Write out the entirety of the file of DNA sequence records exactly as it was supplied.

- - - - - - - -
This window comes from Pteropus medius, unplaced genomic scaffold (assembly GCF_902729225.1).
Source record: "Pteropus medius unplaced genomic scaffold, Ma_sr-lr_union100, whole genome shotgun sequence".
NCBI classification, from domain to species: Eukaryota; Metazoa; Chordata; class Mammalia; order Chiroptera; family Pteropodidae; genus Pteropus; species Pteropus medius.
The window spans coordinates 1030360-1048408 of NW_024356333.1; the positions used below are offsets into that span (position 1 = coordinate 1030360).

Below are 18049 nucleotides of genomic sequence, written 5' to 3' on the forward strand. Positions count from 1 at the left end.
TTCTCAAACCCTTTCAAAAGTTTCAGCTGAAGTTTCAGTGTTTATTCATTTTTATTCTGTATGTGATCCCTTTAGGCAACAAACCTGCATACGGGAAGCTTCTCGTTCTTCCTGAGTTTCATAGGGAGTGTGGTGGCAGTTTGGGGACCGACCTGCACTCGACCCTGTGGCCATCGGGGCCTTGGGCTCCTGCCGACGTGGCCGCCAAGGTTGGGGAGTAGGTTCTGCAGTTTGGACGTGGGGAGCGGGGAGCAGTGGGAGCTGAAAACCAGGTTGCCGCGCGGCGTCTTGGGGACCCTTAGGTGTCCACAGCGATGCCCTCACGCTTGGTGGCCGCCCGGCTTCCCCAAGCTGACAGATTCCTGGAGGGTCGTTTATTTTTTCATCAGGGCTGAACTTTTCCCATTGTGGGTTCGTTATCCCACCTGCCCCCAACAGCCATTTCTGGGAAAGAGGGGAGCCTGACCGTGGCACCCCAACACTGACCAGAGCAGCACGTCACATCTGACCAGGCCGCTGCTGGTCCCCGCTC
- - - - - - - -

This window comes from Pteropus medius, unplaced genomic scaffold (assembly GCF_902729225.1).
Source record: "Pteropus medius unplaced genomic scaffold, Ma_sr-lr_union100, whole genome shotgun sequence".
NCBI classification, from domain to species: Eukaryota; Metazoa; Chordata; class Mammalia; order Chiroptera; family Pteropodidae; genus Pteropus; species Pteropus medius.
The window spans coordinates 1030360-1048408 of NW_024356333.1; the positions used below are offsets into that span (position 1 = coordinate 1030360).

Below are 18049 nucleotides of genomic sequence, written 5' to 3' on the forward strand. Positions count from 1 at the left end.
TTCTCAAACCCTTTCAAAAGTTTCAGCTGAAGTTTCAGTGTTTATTCATTTTTATTCTGTATGTGATCCCTTTAGGCAACAAACCTGCATACGGGAAGCTTCTCGTTCTTCCTGAGTTTCATAGGGAGTGTGGTGGCAGTTTGGGGACCGACCTGCACTCGACCCTGTGGCCATCGGGGCCTTGGGCTCCTGCCGACGTGGCCGCCAAGGTTGGGGAGTAGGTTCTGCAGTTTGGACGTGGGGAGCGGGGAGCAGTGGGAGCTGAAAACCAGGTTGCCGCGCGGCGTCTTGGGGACCCTTAGGTGTCCACAGCGATGCCCTCACGCTTGGTGGCCGCCCGGCTTCCCCAAGCTGACAGATTCCTGGAGGGTCGTTTATTTTTTCATCAGGGCTGAACTTTTCCCATTGTGGGTTCGTTATCCCACCTGCCCCCAACAGCCATTTCTGGGAAAGAGGGGAGCCTGACCGTGGCACCCCAACACTGACCAGAGCAGCACGTCACATCTGACCAGGCCGCTGCTGGTCCCCGCTC